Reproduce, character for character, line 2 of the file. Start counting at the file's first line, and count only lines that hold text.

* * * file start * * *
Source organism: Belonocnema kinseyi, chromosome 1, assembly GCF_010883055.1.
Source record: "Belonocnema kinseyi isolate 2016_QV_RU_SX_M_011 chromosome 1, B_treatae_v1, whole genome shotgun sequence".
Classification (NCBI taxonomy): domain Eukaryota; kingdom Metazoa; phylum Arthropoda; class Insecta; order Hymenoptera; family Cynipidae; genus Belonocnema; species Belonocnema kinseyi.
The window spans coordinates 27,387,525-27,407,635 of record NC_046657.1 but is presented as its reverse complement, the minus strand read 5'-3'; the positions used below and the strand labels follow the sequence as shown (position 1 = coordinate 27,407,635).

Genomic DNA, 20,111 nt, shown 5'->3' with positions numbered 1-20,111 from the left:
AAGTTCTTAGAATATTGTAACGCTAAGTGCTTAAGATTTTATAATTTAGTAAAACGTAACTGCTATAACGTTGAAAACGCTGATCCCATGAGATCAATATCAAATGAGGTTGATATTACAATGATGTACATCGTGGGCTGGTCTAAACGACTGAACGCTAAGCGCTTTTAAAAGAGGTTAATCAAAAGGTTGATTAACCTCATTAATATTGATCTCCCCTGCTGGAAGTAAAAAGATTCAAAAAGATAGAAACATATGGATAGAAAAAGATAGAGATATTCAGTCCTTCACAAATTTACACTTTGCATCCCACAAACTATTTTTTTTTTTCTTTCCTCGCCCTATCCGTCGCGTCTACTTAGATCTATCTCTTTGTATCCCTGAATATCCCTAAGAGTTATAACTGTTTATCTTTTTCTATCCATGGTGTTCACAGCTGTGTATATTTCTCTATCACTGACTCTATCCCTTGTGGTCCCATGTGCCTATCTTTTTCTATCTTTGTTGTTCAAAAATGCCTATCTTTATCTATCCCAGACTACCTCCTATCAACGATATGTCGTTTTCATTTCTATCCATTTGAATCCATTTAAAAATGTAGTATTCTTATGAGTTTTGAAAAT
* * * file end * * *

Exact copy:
Source record: "Belonocnema kinseyi isolate 2016_QV_RU_SX_M_011 chromosome 1, B_treatae_v1, whole genome shotgun sequence".